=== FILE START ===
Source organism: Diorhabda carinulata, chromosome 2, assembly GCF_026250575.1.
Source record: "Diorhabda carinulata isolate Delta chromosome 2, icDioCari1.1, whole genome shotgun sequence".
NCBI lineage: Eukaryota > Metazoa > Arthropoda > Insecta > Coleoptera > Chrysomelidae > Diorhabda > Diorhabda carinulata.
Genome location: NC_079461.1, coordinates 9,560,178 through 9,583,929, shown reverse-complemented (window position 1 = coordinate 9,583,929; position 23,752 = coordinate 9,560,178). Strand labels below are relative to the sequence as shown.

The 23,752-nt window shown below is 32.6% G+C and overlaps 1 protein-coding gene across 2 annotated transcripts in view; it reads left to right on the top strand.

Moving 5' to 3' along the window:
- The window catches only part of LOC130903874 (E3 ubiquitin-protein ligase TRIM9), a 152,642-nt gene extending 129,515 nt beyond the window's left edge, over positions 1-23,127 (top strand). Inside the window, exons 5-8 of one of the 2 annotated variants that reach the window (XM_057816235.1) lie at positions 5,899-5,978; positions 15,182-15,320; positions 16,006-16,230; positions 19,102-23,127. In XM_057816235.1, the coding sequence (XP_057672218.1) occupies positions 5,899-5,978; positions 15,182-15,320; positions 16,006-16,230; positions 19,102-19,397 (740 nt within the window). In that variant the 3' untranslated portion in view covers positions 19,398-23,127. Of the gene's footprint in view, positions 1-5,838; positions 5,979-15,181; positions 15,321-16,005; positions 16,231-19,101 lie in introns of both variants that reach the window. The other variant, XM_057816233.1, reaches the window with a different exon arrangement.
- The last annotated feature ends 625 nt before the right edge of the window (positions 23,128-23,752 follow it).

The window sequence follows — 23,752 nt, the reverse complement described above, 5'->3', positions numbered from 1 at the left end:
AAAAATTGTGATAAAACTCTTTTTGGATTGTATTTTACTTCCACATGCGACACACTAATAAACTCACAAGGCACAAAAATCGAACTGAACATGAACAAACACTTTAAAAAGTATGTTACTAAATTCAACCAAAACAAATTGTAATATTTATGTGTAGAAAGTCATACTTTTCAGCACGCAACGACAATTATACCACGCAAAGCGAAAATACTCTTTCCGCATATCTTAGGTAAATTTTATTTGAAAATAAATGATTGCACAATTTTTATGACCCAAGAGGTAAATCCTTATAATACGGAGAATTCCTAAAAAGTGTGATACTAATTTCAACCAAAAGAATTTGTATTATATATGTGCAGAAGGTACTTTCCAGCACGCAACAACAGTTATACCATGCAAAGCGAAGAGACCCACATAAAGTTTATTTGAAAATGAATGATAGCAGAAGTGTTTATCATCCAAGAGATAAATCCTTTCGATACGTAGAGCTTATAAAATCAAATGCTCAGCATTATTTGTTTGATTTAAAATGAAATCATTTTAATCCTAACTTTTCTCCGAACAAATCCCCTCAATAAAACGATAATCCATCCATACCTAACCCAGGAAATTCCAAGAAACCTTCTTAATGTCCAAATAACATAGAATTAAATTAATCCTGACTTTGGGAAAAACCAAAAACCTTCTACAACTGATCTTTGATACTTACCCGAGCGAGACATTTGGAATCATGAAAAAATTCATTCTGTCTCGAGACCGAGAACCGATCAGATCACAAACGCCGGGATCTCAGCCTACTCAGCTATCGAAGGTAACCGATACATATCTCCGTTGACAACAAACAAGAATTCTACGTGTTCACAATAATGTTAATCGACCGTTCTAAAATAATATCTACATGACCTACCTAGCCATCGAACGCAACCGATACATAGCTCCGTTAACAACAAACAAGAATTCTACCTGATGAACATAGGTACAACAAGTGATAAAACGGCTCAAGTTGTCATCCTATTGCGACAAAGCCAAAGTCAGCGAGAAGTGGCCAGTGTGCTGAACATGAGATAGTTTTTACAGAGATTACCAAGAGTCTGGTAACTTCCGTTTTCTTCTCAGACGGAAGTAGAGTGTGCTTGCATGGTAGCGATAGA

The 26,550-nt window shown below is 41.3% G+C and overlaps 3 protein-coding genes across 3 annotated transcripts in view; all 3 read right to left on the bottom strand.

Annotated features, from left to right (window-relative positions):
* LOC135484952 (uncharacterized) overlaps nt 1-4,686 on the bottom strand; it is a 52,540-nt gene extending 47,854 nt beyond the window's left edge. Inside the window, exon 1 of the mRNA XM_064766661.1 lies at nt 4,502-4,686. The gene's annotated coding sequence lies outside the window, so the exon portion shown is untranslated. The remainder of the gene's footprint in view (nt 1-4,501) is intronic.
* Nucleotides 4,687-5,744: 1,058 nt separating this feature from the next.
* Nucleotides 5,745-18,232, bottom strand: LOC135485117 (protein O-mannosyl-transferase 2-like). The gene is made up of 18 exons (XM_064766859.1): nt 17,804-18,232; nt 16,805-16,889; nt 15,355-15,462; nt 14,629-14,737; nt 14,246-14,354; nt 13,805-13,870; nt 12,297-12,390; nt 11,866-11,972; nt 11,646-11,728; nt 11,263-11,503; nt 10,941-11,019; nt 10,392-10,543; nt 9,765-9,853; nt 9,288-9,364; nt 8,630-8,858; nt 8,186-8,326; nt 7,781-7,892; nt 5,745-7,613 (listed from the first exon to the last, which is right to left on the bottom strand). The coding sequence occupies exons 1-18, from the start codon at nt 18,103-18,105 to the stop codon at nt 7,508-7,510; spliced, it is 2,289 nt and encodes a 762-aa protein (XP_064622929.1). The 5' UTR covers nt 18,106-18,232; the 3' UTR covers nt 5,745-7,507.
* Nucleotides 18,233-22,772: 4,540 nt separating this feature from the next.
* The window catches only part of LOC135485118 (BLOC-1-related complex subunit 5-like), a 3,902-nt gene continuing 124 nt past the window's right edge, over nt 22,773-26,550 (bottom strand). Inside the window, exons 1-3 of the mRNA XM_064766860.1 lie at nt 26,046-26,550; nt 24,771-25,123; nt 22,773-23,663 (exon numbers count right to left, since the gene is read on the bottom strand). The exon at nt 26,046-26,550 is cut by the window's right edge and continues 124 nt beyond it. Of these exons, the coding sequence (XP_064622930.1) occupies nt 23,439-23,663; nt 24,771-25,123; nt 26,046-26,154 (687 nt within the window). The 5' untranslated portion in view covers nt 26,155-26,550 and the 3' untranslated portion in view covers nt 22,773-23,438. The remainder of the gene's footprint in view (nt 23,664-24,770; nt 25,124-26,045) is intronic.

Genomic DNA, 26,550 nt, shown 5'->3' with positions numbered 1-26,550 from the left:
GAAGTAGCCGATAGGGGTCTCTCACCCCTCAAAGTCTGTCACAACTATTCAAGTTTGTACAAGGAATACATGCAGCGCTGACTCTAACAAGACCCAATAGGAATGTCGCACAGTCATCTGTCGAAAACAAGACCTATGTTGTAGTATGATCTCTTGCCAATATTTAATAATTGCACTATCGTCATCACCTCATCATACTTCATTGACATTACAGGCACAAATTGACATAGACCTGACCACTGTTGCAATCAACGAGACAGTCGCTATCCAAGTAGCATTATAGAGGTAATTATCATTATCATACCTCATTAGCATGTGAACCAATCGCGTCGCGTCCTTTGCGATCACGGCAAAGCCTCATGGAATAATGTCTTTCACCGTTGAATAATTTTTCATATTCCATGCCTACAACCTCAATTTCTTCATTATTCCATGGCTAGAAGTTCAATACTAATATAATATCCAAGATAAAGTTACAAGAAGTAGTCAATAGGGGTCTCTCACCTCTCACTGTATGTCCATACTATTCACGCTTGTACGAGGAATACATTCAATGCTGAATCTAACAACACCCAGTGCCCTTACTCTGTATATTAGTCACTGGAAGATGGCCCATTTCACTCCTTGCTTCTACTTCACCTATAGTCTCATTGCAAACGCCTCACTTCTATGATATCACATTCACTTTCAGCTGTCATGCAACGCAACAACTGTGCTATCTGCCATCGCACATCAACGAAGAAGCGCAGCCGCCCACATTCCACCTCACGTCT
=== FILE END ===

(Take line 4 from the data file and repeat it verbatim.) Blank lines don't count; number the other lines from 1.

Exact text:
Genome location: NC_079461.1, coordinates 9,560,178 through 9,583,929, shown reverse-complemented (window position 1 = coordinate 9,583,929; position 23,752 = coordinate 9,560,178). Strand labels below are relative to the sequence as shown.